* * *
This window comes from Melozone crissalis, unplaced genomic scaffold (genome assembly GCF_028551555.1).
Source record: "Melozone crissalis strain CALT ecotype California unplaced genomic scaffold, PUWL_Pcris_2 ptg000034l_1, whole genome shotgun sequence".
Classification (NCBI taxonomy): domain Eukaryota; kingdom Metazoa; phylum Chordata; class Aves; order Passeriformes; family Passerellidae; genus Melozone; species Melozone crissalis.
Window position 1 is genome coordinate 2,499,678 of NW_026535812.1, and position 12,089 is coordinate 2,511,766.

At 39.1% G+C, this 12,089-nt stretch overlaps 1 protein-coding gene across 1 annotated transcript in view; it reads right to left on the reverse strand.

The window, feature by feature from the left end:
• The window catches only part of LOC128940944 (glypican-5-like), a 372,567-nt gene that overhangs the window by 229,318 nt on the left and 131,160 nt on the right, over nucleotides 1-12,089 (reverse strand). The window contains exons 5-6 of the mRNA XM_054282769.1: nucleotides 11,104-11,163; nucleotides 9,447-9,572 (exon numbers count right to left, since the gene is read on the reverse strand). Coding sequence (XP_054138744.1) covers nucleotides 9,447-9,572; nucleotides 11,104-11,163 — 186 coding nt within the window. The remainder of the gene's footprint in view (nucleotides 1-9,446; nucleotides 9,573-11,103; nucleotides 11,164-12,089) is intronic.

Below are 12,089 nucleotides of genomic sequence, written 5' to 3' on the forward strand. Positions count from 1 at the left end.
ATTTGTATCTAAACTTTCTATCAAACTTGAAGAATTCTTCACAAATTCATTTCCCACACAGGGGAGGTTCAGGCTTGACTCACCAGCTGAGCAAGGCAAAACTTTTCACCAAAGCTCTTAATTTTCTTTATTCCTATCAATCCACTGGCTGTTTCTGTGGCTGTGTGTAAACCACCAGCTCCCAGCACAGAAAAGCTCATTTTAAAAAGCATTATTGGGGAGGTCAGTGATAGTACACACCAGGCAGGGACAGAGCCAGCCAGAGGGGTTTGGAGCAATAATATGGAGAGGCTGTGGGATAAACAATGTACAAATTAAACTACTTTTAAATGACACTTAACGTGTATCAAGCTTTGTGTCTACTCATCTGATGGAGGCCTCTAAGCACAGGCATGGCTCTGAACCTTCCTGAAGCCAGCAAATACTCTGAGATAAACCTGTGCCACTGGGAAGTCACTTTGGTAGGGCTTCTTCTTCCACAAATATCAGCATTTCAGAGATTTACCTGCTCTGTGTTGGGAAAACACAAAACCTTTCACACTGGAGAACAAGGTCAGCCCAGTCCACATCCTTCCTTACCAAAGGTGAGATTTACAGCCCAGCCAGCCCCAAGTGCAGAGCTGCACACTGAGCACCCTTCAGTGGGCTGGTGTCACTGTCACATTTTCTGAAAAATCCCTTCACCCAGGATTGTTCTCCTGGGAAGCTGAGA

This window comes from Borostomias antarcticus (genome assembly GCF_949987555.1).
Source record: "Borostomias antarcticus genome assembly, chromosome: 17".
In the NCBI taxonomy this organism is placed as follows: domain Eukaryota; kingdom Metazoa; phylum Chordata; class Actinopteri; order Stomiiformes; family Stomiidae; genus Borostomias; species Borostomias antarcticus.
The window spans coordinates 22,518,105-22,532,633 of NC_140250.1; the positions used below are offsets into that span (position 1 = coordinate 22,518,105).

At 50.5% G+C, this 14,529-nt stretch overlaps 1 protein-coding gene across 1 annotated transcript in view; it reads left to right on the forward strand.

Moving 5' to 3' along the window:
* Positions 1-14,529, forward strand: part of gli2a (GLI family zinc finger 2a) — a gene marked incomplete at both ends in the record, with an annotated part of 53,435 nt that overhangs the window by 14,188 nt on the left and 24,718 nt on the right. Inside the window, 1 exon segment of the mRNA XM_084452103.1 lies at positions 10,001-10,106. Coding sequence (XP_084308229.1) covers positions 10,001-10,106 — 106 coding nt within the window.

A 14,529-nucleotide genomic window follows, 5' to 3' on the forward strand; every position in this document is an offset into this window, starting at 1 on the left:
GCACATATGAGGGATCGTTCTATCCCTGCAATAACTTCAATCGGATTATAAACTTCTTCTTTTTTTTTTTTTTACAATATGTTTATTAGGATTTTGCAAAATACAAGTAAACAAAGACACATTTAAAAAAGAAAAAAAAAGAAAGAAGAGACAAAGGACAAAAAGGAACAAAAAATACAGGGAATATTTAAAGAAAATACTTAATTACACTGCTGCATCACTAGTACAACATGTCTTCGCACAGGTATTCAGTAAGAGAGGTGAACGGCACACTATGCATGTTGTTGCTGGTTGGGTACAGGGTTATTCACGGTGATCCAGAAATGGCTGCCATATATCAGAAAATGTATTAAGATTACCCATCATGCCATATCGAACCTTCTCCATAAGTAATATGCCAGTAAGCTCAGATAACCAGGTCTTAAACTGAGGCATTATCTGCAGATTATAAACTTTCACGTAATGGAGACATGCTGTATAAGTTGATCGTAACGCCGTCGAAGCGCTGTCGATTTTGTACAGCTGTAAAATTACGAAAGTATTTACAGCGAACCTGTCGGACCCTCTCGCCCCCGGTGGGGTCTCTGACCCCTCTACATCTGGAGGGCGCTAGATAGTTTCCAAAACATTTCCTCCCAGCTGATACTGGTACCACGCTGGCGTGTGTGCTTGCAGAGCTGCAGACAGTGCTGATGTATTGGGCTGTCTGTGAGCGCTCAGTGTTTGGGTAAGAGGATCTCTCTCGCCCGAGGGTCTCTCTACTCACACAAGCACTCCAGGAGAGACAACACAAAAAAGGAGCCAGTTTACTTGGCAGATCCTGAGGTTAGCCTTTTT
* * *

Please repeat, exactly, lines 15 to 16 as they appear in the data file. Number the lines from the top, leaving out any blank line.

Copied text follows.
Moving 5' to 3' along the window:
* Positions 1-14,529, forward strand: part of gli2a (GLI family zinc finger 2a) — a gene marked incomplete at both ends in the record, with an annotated part of 53,435 nt that overhangs the window by 14,188 nt on the left and 24,718 nt on the right. Inside the window, 1 exon segment of the mRNA XM_084452103.1 lies at positions 10,001-10,106. Coding sequence (XP_084308229.1) covers positions 10,001-10,106 — 106 coding nt within the window.